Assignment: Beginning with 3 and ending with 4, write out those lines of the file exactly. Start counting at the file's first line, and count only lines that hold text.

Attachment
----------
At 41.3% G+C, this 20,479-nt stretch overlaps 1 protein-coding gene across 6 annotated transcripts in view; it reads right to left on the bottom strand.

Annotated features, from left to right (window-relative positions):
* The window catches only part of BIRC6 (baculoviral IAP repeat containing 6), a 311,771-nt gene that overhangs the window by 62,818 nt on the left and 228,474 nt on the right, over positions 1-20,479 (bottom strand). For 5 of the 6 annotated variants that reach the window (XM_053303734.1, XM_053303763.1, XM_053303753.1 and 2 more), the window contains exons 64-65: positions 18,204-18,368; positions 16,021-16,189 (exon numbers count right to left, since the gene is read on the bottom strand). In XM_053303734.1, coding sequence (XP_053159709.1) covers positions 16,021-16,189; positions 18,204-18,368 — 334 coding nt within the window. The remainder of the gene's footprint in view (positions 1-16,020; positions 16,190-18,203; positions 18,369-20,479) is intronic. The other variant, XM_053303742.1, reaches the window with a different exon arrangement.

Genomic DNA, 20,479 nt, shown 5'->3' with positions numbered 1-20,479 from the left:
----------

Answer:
* The window catches only part of BIRC6 (baculoviral IAP repeat containing 6), a 311,771-nt gene that overhangs the window by 62,818 nt on the left and 228,474 nt on the right, over positions 1-20,479 (bottom strand). For 5 of the 6 annotated variants that reach the window (XM_053303734.1, XM_053303763.1, XM_053303753.1 and 2 more), the window contains exons 64-65: positions 18,204-18,368; positions 16,021-16,189 (exon numbers count right to left, since the gene is read on the bottom strand). In XM_053303734.1, coding sequence (XP_053159709.1) covers positions 16,021-16,189; positions 18,204-18,368 — 334 coding nt within the window. The remainder of the gene's footprint in view (positions 1-16,020; positions 16,190-18,203; positions 18,369-20,479) is intronic. The other variant, XM_053303742.1, reaches the window with a different exon arrangement.

Genomic DNA, 20,479 nt, shown 5'->3' with positions numbered 1-20,479 from the left: